Jump, Little Children

by Devon Powers

28 November 2002


There are so many things that I can’t believe about tonight. I can’t believe that, having passed the quarter century mark only a week ago, I am already among the senior-citizen set in the multitude that have crammed themselves, shoulder to shoulder, in the claustrophobic hysteria that is the Village Underground. For sure, I’m the only person in my immediate vicinity who is legally sporting a drinking armband. The waitress, a petite girl with downtown elegance, looks vexed by all this. Obviously, this won’t be a huge night for her as far as drinks (and their tips) are concerned. I honestly feel like I’m in a scene from Felicity.

Jump, Little Children

8 Nov 2002: Village Underground — New York

I also can’t believe that Jump, Little Children are real. They’re one of those bands that seemed to have come to me in a fantasy—a surprise to delight in despite its unexpectedness, like a telephone call from an old friend. When I stumbled upon their 2001 release, Vertigo, I sincerely felt like asking someone to pinch me. The bulk of songs were stunning and etched perfectly, as if in crystal—fragile and delicate, reflective and glimmering, mysterious and cosmic in their power. I would listen to the album with my headphones on and fully steep myself in the serenity created by the lush layers of the instrumentation, vocals, lyrics. At times they conjured memories of the naked emotiveness of Jeff Buckley, the diaphanous symphonies that pepper the end of Radiohead’s Pablo Honey, or the plain pop perfection of Neil Finn. But rather than mimic any of these, JLC occupy a space amongst them. Pretty good company, in my opinion.

And now, there they are and here I am. They’re an eclectic bunch. Lead singer Jay Clifford is the obvious heartthrob, a gallant sort of fellow sporting a guitar instead of a sabre. His co-frontman Matt Bivins is donning an enormously wide white tie—the kind that recalls memories of misguided judgment at the Salvation Army thrift shop—and a shirt that appears gray underneath his jacket but will soon, after said jacket hits the floor, reveal itself actually to be silver and semi-reflective. (HAM, I jot in my notes.) Bassist Jonathan Gray has fashioned his mustache a la Salvador Dali and is wearing a tan fedora. Ward Williams looks like the small fry you remember from high school who, a few years later, has started pumping iron and sports a much better haircut. And the drummer, Evan Bivins, unassuming in a white button-up and tasteful spectacles, poses a dramatic foil to his high-falutin’ bro.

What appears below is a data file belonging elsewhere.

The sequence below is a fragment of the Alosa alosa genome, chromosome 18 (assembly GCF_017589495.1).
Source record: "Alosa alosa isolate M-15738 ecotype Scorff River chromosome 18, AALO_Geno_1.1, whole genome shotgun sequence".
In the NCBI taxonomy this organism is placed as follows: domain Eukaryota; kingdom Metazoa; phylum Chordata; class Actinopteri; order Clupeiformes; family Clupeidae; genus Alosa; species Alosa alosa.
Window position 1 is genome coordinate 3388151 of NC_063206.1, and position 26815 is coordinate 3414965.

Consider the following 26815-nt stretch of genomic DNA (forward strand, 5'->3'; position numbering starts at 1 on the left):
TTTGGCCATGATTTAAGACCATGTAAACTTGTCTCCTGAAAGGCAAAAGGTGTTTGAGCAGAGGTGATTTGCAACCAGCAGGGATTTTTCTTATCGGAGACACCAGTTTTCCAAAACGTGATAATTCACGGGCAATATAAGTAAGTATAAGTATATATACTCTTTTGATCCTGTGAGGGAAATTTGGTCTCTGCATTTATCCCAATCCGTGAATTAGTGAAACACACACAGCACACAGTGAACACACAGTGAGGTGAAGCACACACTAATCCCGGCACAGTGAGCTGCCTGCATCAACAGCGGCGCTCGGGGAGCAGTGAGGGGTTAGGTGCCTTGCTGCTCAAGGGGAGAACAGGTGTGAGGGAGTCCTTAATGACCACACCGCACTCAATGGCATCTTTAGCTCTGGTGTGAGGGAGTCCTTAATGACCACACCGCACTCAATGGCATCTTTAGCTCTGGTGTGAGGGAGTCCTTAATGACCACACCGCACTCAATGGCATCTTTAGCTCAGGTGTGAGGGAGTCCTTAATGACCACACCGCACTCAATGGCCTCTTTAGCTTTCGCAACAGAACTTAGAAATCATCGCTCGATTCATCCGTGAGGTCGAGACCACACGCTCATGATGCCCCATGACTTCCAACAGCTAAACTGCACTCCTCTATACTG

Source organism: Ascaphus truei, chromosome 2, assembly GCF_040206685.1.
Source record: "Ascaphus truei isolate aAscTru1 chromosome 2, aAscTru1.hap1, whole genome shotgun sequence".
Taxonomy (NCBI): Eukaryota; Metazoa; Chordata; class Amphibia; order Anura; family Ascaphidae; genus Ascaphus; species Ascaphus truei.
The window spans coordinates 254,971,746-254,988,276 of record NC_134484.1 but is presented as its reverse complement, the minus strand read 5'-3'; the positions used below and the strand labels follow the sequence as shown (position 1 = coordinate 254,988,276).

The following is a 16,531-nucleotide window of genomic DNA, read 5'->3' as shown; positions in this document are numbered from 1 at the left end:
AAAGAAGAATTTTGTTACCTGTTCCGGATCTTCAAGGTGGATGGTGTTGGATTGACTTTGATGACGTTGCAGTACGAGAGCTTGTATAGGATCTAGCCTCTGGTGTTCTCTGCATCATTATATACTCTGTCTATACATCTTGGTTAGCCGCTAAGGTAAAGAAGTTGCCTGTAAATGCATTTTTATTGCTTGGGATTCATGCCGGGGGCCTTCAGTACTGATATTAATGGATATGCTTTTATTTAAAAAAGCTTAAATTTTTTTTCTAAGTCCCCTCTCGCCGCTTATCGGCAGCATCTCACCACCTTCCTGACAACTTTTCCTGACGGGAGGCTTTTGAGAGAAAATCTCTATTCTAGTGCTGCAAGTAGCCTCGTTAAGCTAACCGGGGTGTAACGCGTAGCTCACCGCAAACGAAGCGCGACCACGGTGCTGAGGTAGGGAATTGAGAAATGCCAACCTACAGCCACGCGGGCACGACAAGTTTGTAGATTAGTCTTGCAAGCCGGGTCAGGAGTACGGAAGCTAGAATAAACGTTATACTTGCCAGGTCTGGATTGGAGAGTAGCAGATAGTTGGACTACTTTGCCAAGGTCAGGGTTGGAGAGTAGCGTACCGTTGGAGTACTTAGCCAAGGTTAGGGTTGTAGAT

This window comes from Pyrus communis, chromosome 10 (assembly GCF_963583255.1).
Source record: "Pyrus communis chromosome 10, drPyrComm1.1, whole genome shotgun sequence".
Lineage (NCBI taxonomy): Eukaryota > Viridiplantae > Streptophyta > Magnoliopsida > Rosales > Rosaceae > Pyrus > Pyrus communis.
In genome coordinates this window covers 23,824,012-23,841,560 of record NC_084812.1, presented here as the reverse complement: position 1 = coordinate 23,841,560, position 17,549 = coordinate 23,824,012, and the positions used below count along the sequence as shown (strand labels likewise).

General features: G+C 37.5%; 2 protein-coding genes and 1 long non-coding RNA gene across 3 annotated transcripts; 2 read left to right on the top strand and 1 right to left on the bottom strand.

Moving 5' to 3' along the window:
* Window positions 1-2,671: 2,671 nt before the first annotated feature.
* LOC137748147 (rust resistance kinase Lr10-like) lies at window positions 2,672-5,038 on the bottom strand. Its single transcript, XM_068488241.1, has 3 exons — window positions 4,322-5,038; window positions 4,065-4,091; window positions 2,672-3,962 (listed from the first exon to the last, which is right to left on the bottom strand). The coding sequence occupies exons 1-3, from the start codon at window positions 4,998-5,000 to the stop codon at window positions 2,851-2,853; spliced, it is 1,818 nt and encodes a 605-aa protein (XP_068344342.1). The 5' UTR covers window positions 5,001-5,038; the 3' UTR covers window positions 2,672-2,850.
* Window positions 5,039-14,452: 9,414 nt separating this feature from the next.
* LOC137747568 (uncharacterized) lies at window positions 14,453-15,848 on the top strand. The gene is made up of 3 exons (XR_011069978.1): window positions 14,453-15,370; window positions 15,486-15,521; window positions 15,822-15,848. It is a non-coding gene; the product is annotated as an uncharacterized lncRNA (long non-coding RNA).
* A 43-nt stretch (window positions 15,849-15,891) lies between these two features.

As they open with “Come Out Clean”, by far their best known tune, I realize another thing I can’t believe—JLC’s fans are intense. It’s like watching a mass hypnotized by propaganda—people are swaying, convulsing, screaming, mouthing along, their eyes glued to the stage. Though I found them serendipitously, apparently they’ve had oodles of grassroots followers, from their early indie offerings to their major label debut, Magazine, in 1998, to 2001’s Vertigo, released on EZ Chief Records. Jay and Matt trade off in offering smiles and greetings to the crowd, who lap it all up like thirsty runners after a marathon.

The eclectic look of the JLC crew for sure do justice to their diverse palette of music, which at times seems like it might require several different crowds to truly appreciate, but seems to jibe with those present this evening. Songs like “Body Parts”, sung/rapped/screamed by Matt, have a poetry-slam jive to them and are met with funk and muscle; “Rains in Asia” and “Broken Hearts Education”, two bewitching ballads sung by Clifford, are museum-worthy gems; straight-up pop fare like “My Guitar” and “The House Our Father Knew” set out to rock, and do. It’s as if a conscious effort has been made, in every little detail, to avert being pigeonholed. To wit: they break into a Celtic-inspired jam session as easily as they glam through a cover of “Enter Sandman”. Clifford, whose vocals are nothing short of fucking gorgeous, does a soul-searching acoustic number, then pulls down his pants on a dare. And Matt Bivins—well, I can’t go into it all, but he’s lip-synching, pelvic-thrusting, stripping (ok, not totally) and brouha-haing with the best of them.

JLC are a band that offers something for everyone, or can be everything for someone. And if the couple hundred flush fresh faces that crowd around me tonight are any indication, they’ve done their deed, and then some. There’s something in me too, after their set, that makes me feel the revelry and freedom that accompanies being 18 or so, finally being away from home, and seeing a show that just plain rocks. Hell, I might even go home tonight and tune in to a couple of Felicity reruns on the WB. Believe it or not.

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